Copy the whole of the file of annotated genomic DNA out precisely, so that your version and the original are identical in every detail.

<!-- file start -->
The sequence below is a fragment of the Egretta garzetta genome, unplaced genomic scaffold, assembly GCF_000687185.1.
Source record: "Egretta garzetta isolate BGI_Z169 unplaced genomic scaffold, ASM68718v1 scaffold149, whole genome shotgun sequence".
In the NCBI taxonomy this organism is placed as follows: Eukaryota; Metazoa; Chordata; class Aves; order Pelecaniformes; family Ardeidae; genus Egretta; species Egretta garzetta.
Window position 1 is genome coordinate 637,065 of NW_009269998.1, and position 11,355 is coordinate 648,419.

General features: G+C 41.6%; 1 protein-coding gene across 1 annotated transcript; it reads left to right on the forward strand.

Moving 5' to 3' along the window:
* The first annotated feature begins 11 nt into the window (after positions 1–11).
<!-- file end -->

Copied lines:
The sequence below is a fragment of the Egretta garzetta genome, unplaced genomic scaffold, assembly GCF_000687185.1.
Source record: "Egretta garzetta isolate BGI_Z169 unplaced genomic scaffold, ASM68718v1 scaffold149, whole genome shotgun sequence".
In the NCBI taxonomy this organism is placed as follows: Eukaryota; Metazoa; Chordata; class Aves; order Pelecaniformes; family Ardeidae; genus Egretta; species Egretta garzetta.
Window position 1 is genome coordinate 637,065 of NW_009269998.1, and position 11,355 is coordinate 648,419.

General features: G+C 41.6%; 1 protein-coding gene across 1 annotated transcript; it reads left to right on the forward strand.

Moving 5' to 3' along the window:
* The first annotated feature begins 11 nt into the window (after positions 1–11).